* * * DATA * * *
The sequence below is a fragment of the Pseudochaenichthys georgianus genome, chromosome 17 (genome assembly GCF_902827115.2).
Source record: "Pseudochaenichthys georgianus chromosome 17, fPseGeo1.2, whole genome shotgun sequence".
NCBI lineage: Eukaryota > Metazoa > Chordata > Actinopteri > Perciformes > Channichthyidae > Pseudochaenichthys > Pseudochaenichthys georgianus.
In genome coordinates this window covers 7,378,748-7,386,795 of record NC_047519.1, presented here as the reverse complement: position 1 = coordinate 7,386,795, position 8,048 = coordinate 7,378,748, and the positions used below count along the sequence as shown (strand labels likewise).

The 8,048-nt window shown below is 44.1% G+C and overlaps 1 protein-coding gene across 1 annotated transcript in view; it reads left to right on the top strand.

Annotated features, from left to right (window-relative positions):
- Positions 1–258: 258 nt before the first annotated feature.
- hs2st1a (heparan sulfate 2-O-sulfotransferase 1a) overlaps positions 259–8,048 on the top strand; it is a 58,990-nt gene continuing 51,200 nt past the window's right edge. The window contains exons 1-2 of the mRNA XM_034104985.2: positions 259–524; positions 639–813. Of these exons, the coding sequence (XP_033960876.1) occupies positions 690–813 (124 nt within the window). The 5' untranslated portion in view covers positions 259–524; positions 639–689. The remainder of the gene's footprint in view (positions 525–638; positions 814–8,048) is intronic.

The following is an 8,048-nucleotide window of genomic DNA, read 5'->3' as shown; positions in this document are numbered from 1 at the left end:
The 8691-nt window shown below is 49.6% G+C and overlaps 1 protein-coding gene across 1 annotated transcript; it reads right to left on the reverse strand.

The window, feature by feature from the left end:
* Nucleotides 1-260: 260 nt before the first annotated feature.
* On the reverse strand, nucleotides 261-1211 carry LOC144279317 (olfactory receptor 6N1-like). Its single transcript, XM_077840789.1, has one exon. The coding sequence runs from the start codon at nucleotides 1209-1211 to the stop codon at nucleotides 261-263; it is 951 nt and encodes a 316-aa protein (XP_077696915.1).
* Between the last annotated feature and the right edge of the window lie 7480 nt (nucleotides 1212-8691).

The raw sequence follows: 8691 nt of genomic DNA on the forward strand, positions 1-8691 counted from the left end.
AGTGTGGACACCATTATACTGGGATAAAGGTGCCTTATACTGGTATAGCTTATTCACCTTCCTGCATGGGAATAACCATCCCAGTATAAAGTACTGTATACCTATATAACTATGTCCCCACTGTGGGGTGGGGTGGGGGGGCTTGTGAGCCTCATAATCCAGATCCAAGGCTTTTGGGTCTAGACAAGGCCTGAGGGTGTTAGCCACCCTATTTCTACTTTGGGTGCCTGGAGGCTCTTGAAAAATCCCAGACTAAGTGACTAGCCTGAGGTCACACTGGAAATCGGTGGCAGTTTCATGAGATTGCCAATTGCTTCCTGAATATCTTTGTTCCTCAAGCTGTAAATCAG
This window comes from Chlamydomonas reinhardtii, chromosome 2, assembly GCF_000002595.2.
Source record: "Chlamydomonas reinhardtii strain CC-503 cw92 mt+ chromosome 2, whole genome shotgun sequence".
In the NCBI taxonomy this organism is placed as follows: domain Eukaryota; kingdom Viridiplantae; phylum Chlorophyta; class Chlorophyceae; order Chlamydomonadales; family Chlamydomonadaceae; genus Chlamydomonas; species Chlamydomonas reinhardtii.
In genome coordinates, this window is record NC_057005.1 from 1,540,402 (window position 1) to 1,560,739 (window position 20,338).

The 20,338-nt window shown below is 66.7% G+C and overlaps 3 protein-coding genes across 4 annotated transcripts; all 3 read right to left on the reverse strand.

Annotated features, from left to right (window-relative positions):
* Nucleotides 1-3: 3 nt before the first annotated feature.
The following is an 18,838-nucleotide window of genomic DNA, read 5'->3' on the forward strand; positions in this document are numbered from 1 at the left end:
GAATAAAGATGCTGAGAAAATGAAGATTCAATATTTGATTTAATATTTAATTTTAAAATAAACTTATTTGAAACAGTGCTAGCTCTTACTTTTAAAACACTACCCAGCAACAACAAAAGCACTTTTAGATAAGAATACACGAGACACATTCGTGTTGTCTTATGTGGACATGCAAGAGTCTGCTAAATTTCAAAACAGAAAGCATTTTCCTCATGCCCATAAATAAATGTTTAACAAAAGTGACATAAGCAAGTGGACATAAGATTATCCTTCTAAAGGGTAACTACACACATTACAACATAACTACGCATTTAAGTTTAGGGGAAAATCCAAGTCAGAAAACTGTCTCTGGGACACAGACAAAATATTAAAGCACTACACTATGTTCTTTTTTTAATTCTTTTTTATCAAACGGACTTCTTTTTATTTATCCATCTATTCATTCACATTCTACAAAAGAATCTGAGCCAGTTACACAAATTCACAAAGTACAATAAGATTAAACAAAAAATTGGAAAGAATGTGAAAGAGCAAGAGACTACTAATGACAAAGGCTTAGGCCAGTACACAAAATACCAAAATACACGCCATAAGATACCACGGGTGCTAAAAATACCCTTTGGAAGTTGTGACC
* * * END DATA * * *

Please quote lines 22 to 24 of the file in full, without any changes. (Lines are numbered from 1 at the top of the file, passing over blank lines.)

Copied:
Annotated features, from left to right (window-relative positions):
* Nucleotides 1-3: 3 nt before the first annotated feature.
The following is an 18,838-nucleotide window of genomic DNA, read 5'->3' on the forward strand; positions in this document are numbered from 1 at the left end: